HESA

Higher Education Strategy Associates

Fibs, Nose-stretchers and Trolls

Can someone please make the Glen Murray v. CFS bunfight stop? It’s making me want to poke my eyes out with knitting needles.

To recap, the Ontario Liberals made a stupid election promise about tuition rebates which they first communicated badly and then partially reneged on while pretending they hadn’t. Still, they did something for students, and would like some credit for it.

But they are being rebuffed by the Canadian Federation of Students. The Federation is incandescent that the Liberals avoided making an even stupider promise about tuition reduction, and for reasons which anyone with experience in government relations would describe as “baffling” or “criminally insane,” it has decided to treat the Liberals’ “something” as worse than “nothing.”

The CFS’s main talking point these days is that, far from helping “five out of six students” as they say the Liberals promised, the new rebates will only help “one in three” students. How did they arrive at this figure? Well, remember, CFS wants to make the Liberals’ promise look like as much of a “lie” as possible, so their job is basically to throw in as many extra students into the denominator as they can. They therefore include:

- 37,000 International students, who never receive aid anyway
- 50,000 graduate and professional students, who were quite clearly excluded from the promise in the manifesto
- 45,000 part-time university students, who were not excluded in the manifesto, but who, it was verbally clarified on the day of the manifesto announcement, were not included
- 312,000 part-time college students, a) who were subject to the same clarification, b) who on average take less than one course per year and c) 60% of whom are doing contract training which is fully-funded by their employer (and hence, presumably, are in absolutely no need of tuition reduction).

Clearly, not all those students were meant to benefit from this program, and in the case of student-in-contract training, its completely unclear why anyone would think they are deserving of assistance at all. Journalists who fall for this stuff need a stern talking-to.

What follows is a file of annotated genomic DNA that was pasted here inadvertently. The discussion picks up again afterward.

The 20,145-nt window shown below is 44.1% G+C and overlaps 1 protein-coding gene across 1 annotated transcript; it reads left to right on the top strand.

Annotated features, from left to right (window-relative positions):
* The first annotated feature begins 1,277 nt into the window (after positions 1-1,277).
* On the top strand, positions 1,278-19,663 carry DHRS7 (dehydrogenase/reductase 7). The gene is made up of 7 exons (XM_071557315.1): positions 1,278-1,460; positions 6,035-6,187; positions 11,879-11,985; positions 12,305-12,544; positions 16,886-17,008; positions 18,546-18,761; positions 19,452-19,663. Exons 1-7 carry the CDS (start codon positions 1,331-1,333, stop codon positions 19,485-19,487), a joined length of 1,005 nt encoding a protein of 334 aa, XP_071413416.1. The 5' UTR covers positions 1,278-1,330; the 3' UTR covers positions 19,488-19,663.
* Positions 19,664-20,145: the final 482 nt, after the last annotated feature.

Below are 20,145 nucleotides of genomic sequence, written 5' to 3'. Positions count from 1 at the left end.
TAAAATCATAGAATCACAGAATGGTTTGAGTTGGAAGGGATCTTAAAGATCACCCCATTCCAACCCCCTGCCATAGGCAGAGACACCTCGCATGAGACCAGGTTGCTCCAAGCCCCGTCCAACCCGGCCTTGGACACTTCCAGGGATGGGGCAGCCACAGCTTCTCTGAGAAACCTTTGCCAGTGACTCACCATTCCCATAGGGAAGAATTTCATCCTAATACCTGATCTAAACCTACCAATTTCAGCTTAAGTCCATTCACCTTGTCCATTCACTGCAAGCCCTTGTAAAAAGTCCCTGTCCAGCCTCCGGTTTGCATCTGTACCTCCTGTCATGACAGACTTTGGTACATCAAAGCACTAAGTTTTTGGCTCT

I can see how having this kind of bratty trolling technique must irritate Liberals in the extreme. And I understand how the temptation to lash out at this kind of obnoxious behavior must be pretty strong. But, seriously, what possesses the Minister to get into a slanging match with CFS on Twitter? Go ahead and check out Glenn Murray’s twitter account for 2 and 3 February.

Wow, huh? Not only is it not becoming of a minister (the accusation of homophobia is particularly over the top), it’s spectacularly counterproductive.

Trolls live for that kind of reaction. Politicians should know enough to ignore them.

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2 Responses to Fibs, Nose-stretchers and Trolls

  1. Rachelle says:

    Given that free education for all is a tad unrealistic for right now, I agree that something is better than nothing, and I agree that CFS should stop fighting to get the rest of us to subsidize tuition for the wealthy.

    However, I think some part-timers should have been included in this reduction. Many of these students take only one course at a time because that’s all they can afford.

    Also, weren’t mature and financially independent students excluded from the rebates as well? These students are without family support . Many are low-SES students trying to turn their lives around through eduction. The lack of support for them is baffling to me.

    • Alex Usher says:

      Hi Rachelle. Thanks for reading out stuff.

      The independent/mature thing is a bit complicated. Basically, Canadian governments think that parents should be responsible for their children’s education but not forever. So we have this very arbitrary line that divides “dependents” (parental income counts in terms of assessing elgibility for aid) vs. “independents” – 4 years out of secondary school or two full years in the labour market.

      Generally speaking, mature/independent students get *more* aid than dependent students because their parents’ income isn’t taken into account. For this specific grant, because the government wanted a bit of income-targetting, there was a need to restrict it to those students whose family incomes they could legitimately inspect – meaning younger, dependent students.

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